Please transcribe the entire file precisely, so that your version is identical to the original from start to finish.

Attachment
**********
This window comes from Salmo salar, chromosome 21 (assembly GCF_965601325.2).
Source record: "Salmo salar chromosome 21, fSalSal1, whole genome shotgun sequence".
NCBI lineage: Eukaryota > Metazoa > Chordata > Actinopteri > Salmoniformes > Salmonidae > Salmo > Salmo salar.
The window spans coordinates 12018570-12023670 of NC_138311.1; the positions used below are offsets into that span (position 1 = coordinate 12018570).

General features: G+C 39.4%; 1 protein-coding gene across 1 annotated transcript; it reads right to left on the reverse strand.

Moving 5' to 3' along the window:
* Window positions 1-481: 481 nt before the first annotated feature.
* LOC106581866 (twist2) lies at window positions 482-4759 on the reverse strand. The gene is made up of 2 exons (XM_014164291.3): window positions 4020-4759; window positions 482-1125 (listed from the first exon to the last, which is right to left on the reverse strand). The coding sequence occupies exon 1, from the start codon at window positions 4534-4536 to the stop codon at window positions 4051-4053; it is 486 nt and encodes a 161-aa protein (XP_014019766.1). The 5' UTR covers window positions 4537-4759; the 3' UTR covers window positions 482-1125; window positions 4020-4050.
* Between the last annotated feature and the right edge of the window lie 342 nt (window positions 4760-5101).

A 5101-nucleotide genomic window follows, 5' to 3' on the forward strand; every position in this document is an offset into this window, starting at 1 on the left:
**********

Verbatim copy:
This window comes from Salmo salar, chromosome 21 (assembly GCF_965601325.2).
Source record: "Salmo salar chromosome 21, fSalSal1, whole genome shotgun sequence".
NCBI lineage: Eukaryota > Metazoa > Chordata > Actinopteri > Salmoniformes > Salmonidae > Salmo > Salmo salar.
The window spans coordinates 12018570-12023670 of NC_138311.1; the positions used below are offsets into that span (position 1 = coordinate 12018570).

General features: G+C 39.4%; 1 protein-coding gene across 1 annotated transcript; it reads right to left on the reverse strand.

Moving 5' to 3' along the window:
* Window positions 1-481: 481 nt before the first annotated feature.
* LOC106581866 (twist2) lies at window positions 482-4759 on the reverse strand. The gene is made up of 2 exons (XM_014164291.3): window positions 4020-4759; window positions 482-1125 (listed from the first exon to the last, which is right to left on the reverse strand). The coding sequence occupies exon 1, from the start codon at window positions 4534-4536 to the stop codon at window positions 4051-4053; it is 486 nt and encodes a 161-aa protein (XP_014019766.1). The 5' UTR covers window positions 4537-4759; the 3' UTR covers window positions 482-1125; window positions 4020-4050.
* Between the last annotated feature and the right edge of the window lie 342 nt (window positions 4760-5101).

A 5101-nucleotide genomic window follows, 5' to 3' on the forward strand; every position in this document is an offset into this window, starting at 1 on the left: